The 6th Schedule of the Constitution was, as we have noted earlier, meant for the formerly undivided Assam on the peripheral hills of which lived many different, till then backward tribal communities. As the agitation for the implementation of the Inner Line Permit System in the State in the last few months have brought to the fore, the idea of delineating the unadministered Assam hills from those administered by modern laws was already a concern even during the British days. The Bengal Inner Line Regulation of 1873 was the first official documentary statement of this concern. This line as we now know was drawn roughly along the foothills of Assam`™s peripheral hills, and by this system, British subjects were required to take special permission to enter these hills. By the Government of India Act 1919, these hills would come to be designated as `Backward Tracts` and by the Government of India Act 1935, they would be further delineated into `Excluded` and `Partially Excluded` areas. The `Excluded` areas, constituting of the Naga Hills and Lushai Hills, were under the direct administration of the British Governor, while the `Partially Excluded` areas, constituting of the Khasi-Jantia Hills and the Mikir Hills (now known as Karbi Anglong) were given some representations in the Provincial Assembly through nominated members and therefore partially responsible for their own governance. After Indian Independence, the former `Excluded` and `Partially Excluded` areas were the ones sought to be given special administrative facilities under the 6th Schedule of the Constitution. The rest, including what became of the original 6th Schedule ADCs, is now history, and discussed in some details in another recent IFP editorial. As to why Manipur never had either the ILP or 6th Schedule from the beginning is because it was never part of British Assam.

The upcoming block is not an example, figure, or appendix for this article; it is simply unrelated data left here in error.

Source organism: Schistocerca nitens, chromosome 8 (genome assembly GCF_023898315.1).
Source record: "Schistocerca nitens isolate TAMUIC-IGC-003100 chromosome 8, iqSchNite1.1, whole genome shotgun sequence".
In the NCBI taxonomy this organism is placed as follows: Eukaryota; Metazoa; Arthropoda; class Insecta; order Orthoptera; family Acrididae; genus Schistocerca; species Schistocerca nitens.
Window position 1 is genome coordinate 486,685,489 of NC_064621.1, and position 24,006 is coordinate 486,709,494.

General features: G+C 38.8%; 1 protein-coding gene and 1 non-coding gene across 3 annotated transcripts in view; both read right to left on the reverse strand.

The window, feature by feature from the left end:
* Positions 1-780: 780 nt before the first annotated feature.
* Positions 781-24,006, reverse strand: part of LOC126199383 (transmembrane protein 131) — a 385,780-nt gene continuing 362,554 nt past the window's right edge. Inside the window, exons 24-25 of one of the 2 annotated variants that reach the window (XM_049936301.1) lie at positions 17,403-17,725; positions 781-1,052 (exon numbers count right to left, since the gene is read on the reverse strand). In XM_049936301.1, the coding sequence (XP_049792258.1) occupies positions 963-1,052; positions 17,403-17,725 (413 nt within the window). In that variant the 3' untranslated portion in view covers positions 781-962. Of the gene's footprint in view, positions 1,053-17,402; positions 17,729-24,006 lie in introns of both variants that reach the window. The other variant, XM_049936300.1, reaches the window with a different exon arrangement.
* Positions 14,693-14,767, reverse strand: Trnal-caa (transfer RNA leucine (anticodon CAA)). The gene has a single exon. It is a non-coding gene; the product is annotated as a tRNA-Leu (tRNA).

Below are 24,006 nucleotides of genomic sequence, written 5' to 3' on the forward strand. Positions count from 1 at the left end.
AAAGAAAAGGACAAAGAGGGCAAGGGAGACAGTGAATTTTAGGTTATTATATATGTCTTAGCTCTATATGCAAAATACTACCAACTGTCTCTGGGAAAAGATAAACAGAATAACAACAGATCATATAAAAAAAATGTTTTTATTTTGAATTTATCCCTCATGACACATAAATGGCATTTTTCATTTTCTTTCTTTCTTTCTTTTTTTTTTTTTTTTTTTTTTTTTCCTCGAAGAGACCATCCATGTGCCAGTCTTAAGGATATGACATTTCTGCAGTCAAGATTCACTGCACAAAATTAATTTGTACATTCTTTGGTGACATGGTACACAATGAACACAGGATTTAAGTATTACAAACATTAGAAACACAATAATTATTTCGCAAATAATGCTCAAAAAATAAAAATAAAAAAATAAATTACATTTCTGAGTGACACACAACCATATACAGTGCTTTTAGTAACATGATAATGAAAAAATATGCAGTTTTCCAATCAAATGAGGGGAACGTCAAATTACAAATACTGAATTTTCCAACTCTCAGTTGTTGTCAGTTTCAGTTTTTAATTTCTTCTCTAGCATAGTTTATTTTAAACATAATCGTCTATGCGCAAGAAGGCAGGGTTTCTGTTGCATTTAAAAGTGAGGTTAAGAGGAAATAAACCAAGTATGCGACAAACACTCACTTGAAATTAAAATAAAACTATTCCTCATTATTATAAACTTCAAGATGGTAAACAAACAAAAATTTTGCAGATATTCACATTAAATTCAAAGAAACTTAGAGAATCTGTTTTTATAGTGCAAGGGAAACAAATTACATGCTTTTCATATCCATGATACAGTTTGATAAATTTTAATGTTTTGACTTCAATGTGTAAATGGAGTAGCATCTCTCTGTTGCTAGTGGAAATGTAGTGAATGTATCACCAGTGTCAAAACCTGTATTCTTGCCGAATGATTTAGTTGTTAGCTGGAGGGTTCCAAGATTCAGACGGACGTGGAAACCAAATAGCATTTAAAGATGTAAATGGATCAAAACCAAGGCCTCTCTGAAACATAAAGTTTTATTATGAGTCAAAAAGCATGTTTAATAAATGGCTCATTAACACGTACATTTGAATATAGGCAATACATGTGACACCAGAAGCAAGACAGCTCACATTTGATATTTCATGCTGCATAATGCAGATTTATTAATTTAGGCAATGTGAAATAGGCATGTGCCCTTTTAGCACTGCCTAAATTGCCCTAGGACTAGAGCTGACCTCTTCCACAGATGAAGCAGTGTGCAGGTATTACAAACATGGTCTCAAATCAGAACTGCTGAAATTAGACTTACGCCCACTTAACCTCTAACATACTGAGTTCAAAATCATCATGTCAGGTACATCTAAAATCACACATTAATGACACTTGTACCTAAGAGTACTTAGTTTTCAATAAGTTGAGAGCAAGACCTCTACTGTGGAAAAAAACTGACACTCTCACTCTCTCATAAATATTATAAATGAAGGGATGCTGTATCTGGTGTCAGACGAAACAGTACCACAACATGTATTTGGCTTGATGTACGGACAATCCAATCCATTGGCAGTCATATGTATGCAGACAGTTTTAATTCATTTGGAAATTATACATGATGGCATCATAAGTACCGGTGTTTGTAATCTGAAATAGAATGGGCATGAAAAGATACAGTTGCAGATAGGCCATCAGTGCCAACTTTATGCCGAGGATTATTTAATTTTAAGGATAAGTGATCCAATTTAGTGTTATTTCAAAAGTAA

In other words, these were administrative arrangements fashioned by the British and then the nascent modern Indian State, to govern formerly ungoverned or little governed areas of undivided Assam. Times have changed, and changed unrecognizably in the context of the Northeast. Out of the former Assam, four hills States have been bifurcated, making the Northeast a sisterhood of seven States, or eight including Sikkim after Sikkim was incorporated within the purview of the NEC. The Inner Line is now the boundary of many of these relatively new States, and the 6th Schedule thereafter become redundant and either was abandoned or retained in parts in most of these former districts of Assam. It is amidst these that the demands for the implementation of the Inner Line Permit System and the 6th Schedule are rearing their problem laden heads in Manipur. No argument about it that needs for similar legislations could have arisen again and therefore the urgency of bringing them back to the State`™s discursive forums, but the trouble is, those who feel so seem to think simply bringing back these archaic laws is the panacea for all problems the state is faced with. These instruments of governance had unique historical contexts, and these contexts are hardly likely to have remained intact, therefore the extreme likelihood of these instruments being outdated and unfit for the present times. Indeed, there were many who have had an experience of the Inner Line System, including the Chief Minister of Nagaland, saying how toothless this system is today. There are an equal number of people, say for instance in Meghalaya and Mizoram, who hold similar opinions about the 6th Schedule. Yet those demanding these systems insist on having them as they were.
The moot point is, it does not have to be these archaic laws, already bending under the weight of decades and even centuries of troubled existence. Instead, the better approach would be to take the spirit from them and make new laws which are fit to current purposes and needs. It is a truism that times change continually, which is why each era has its own needs and makes its own demands. Ability or otherwise to recognize these needs, and make adjustments to meet the new challenges, has always been the defining criteria for survival or collapse of societies. To hit shifting targets, the need is also to shift aims correspondingly. Let it also be remembered that the tides of time not only change, but also wait for nobody.
Leader Writer: Pradip Phanjoubam